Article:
As the world gears towards an all-electric future, automakers around the globe are laying the foundation for improved charging infrastructure to enable the mass adoption of electric vehicles (EVs).
The increase in electric car registrations resulted in an increased production of automotive lithium-ion batteries, which was up by 33% from 2019. China remains the leading country for battery production accounting for over 70% of global production capacity. However, Europe is not staying behind. Many new battery plant constructions were announced in 2020 since the battery demand exceeded Europe’s production capacity in the past year.
EV charging is a sector in constant evolution, and there are constantly new technologies in development. Some of the technologies now are:
- Dynamic Load Management
- Integration between EV charging and existing payment systems
- OCPP 2.0: more security, more control, more information
- ISO 15118: EV identification through the power line
- Roaming 4.0: interoperability for EV charging
- Ultraquick charge in DC
- V2G and V2H: EV returns power from its battery to the grid
- Energy storage: in batteries inside and outside the EV
- Wireless load: magnetic induction charging
According to BloombergNEF, Europe’s share of global battery production could rise to 31% by 2030. In comparison, the continent’s global battery production was only 7% in 2020.
A variety of developments in battery characteristics, driven by a high demand for batteries in consumer electronics will provide multiple benefits to the EV business. For the EV market, further technological advances include:
- changes in battery chemistry
- changes in energy density
- changes in the size of battery packs
Ultimately, these changes will lead to massive cost reductions and increased production efficiency. Several EV manufacturing plants are planning to expand their electric car production capacity because of increased policy support. This is, of course, good news for the market at large, since it means that the supply of EVs will be able to catch up with the demand.
Emerging electric vehicle charging technologies
Major automakers and technology providers are betting on newer methods of EV charging, which could increase adoption and lower the cost of EVs.
i) Ultra-fast charging networks:- BMW Group, Daimler AG, Ford Motor Company, and Volkswagen Group with Audi and Porsche have joined forces to create an ultra-fast (350kW) charging network in Europe. The goal is the quick build-up of a sizable number of stations to enable long-range travel for electric vehicle drivers. With this solution, consumers can expect 240 miles of range with 15 mins of charging. It will be an important step towards facilitating mass battery electric vehicle (BEV) adoption.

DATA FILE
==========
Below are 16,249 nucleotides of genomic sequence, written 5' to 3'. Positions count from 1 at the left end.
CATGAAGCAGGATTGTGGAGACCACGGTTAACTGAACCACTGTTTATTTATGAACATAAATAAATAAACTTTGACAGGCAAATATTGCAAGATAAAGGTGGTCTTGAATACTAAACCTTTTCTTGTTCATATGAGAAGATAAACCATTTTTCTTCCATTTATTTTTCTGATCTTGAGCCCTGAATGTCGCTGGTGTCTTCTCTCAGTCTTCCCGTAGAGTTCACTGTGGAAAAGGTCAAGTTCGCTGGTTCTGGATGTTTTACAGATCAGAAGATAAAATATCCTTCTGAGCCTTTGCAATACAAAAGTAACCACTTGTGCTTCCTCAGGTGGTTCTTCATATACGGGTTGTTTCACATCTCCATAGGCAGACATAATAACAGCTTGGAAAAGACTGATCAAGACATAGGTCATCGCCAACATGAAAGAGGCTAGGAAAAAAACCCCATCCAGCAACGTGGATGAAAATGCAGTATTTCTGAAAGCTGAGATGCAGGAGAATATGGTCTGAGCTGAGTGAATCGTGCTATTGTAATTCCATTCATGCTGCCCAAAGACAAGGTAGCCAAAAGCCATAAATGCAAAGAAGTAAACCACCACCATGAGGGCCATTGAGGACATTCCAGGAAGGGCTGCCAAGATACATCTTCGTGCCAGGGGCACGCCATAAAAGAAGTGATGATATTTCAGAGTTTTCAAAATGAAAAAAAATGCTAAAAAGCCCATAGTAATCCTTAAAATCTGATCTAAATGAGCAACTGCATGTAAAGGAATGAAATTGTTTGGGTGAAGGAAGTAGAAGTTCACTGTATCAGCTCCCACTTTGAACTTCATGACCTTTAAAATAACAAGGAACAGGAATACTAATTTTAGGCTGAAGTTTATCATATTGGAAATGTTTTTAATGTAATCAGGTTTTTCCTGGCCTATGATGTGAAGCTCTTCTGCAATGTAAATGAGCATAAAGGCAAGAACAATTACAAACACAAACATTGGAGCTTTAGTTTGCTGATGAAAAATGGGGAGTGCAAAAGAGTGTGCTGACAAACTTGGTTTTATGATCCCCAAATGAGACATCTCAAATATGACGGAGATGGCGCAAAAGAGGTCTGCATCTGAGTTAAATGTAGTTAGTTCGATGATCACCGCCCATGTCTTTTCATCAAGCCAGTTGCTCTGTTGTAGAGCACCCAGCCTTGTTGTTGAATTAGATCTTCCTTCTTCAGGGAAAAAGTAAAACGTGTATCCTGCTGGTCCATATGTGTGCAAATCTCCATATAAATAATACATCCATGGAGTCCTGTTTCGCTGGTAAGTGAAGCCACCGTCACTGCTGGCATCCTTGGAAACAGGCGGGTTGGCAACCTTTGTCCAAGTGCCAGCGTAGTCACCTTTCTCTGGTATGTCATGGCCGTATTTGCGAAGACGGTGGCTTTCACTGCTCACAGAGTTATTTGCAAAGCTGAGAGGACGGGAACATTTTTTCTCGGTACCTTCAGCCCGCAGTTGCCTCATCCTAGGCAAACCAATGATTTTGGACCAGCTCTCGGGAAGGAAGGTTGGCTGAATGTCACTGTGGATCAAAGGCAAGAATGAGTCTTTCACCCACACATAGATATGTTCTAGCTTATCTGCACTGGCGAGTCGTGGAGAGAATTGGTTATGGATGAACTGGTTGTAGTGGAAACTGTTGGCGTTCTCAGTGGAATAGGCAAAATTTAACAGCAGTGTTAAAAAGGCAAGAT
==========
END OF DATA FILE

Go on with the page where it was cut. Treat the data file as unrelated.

ii) Autonomous park-and-charge:- Volkswagen, in collaboration with six partners, is pushing the development of V-Charge. An EU research project focussing on automating the parking and charging of electric vehicles. V-Charge automates the process of detecting a parking spot and charging through a dense network of sensory devices, including four wide-angle cameras and two 3D cameras, twelve ultrasound sensors, digital maps, and the ‘Car2X’ technology for the vehicle’s communication with the infrastructure.
iii) Wireless charging: Nearly every electric car manufacturer has plans to offer wireless EV charging. Several companies offer wireless charging such as Plugless, WiTricity, and SemaConnect. These technologies are also being licensed to car manufacturers, such as Nissan and Toyota to provide wireless charging as a built-in feature.
iv) Dynamic Electric Vehicle Charging (DEVC): Embedding EV charging technology under the road surface could soon be a thing. An EV gets charged when driven over transmitter coils embedded under the road’s surface. These are likely to appear first on buses or delivery trucks running on fixed routes. Companies such as Qualcomm and Israeli start-up ElectRoad have announced successful tests of dynamically powering vehicles while they are in motion.
v) Solar roofs: Charging models that involve the integration of electric vehicles into the energy systems with a high share of renewable energy sources are being developed. Panasonic launched a solar roof for the Toyota Prius Prime plug-in hybrid in Japan, which is said to be able to supply power to its main battery pack and add a few extra driving miles.
vi) Leading innovators:- Analyzing patent trends can help identify the companies that are leading the innovation and development in a particular space. Based on the patents assigned between 2014 and 2017, we observed that Qualcomm is leading the race in the development of EV charging technologies. It is followed by Hyundai, Ford, Mitsubishi, and Toyota.
i) Circontrol (2019) EV charging evolution, the technology that’s coming
ii) Netscribes (2018) Electric vehicle charging: Emerging technologies and leading companies to watch for